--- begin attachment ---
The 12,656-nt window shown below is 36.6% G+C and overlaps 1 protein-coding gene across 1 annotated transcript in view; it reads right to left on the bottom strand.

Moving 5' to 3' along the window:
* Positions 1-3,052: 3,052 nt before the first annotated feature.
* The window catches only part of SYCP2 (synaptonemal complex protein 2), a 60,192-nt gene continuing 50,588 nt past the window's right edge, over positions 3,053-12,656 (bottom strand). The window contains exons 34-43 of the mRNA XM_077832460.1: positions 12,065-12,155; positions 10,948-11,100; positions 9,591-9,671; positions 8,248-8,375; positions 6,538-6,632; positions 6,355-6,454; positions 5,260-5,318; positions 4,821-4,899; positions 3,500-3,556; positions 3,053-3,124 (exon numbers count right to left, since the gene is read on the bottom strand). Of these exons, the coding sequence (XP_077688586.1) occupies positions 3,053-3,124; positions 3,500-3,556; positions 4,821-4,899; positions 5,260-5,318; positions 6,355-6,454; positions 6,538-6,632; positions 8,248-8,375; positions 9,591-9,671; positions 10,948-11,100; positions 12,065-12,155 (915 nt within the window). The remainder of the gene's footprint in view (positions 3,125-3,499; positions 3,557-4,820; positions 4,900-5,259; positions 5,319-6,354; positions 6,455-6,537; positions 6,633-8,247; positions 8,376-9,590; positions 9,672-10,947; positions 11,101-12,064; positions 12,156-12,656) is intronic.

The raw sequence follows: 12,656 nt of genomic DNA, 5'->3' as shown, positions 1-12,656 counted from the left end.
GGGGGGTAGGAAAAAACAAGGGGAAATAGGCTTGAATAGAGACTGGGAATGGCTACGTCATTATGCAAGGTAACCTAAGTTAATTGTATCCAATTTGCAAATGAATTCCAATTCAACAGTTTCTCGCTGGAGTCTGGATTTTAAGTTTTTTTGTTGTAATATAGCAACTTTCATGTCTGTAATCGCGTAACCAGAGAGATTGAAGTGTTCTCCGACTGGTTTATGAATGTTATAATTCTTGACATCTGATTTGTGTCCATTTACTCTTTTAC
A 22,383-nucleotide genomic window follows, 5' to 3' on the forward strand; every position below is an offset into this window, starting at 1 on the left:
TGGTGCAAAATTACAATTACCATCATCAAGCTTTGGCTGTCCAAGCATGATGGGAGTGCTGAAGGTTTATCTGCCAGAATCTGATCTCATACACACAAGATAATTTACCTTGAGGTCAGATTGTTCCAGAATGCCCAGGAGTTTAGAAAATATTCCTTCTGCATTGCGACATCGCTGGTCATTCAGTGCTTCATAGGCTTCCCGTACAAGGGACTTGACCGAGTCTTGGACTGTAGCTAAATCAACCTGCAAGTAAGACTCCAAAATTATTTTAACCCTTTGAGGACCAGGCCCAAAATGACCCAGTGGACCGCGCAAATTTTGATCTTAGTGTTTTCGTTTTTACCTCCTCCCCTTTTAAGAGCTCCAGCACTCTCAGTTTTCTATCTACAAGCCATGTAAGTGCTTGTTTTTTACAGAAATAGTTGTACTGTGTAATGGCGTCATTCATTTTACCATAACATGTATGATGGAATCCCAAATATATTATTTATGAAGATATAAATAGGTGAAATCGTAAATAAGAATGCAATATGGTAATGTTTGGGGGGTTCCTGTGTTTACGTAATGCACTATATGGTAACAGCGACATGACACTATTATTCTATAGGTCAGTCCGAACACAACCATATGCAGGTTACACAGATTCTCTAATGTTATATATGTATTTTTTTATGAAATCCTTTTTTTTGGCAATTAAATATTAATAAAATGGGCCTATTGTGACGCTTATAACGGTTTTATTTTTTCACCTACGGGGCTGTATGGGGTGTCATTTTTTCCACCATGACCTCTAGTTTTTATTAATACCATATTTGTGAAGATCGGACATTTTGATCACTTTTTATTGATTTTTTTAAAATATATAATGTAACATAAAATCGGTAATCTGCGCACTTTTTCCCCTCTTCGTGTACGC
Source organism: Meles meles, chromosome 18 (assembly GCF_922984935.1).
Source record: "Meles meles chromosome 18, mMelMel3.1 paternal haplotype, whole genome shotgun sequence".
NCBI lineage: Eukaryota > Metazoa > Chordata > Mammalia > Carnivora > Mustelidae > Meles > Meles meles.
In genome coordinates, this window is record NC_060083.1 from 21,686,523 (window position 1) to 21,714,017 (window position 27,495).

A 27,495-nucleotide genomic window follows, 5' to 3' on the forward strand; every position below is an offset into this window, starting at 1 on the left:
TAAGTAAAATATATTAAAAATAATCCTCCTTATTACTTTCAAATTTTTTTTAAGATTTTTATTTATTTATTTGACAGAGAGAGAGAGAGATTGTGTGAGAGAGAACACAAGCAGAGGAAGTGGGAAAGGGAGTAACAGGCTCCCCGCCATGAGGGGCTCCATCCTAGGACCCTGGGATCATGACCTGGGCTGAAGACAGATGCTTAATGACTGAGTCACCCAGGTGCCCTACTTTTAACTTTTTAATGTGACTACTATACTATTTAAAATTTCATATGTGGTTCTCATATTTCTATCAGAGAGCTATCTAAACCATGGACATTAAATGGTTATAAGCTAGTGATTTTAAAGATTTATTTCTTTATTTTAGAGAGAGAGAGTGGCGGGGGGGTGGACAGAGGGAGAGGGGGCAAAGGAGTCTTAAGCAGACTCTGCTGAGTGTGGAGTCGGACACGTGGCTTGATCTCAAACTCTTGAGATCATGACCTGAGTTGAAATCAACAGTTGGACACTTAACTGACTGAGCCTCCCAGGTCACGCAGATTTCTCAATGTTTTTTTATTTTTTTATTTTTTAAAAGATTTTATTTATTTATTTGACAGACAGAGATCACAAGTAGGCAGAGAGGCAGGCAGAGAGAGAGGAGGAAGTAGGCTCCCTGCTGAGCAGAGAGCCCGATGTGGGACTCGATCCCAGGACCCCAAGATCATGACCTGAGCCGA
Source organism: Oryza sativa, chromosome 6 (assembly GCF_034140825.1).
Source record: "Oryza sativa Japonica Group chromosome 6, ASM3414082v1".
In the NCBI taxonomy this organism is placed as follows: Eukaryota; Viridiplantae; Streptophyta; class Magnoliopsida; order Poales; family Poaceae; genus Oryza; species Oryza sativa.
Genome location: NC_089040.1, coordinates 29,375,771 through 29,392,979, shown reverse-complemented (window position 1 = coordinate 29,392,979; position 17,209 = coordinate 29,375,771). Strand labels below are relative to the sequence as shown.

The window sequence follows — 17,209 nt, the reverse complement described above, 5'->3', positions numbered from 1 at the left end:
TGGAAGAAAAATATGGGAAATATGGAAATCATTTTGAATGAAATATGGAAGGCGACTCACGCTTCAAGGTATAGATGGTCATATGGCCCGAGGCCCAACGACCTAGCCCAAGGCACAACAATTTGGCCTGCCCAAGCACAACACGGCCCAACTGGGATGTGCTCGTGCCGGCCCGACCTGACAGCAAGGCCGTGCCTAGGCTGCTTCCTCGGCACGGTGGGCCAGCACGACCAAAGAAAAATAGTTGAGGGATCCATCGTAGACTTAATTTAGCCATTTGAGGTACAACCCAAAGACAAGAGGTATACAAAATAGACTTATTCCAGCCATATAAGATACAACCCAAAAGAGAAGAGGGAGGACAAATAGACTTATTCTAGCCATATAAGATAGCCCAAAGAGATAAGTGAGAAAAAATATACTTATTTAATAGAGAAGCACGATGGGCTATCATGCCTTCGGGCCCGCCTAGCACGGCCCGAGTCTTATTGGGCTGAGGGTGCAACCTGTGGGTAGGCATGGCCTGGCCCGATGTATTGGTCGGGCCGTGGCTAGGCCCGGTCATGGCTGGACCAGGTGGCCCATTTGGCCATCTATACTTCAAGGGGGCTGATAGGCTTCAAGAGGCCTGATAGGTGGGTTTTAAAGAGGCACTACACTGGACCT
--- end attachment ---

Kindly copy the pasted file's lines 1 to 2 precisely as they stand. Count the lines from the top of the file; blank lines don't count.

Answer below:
The 12,656-nt window shown below is 36.6% G+C and overlaps 1 protein-coding gene across 1 annotated transcript in view; it reads right to left on the bottom strand.

Moving 5' to 3' along the window: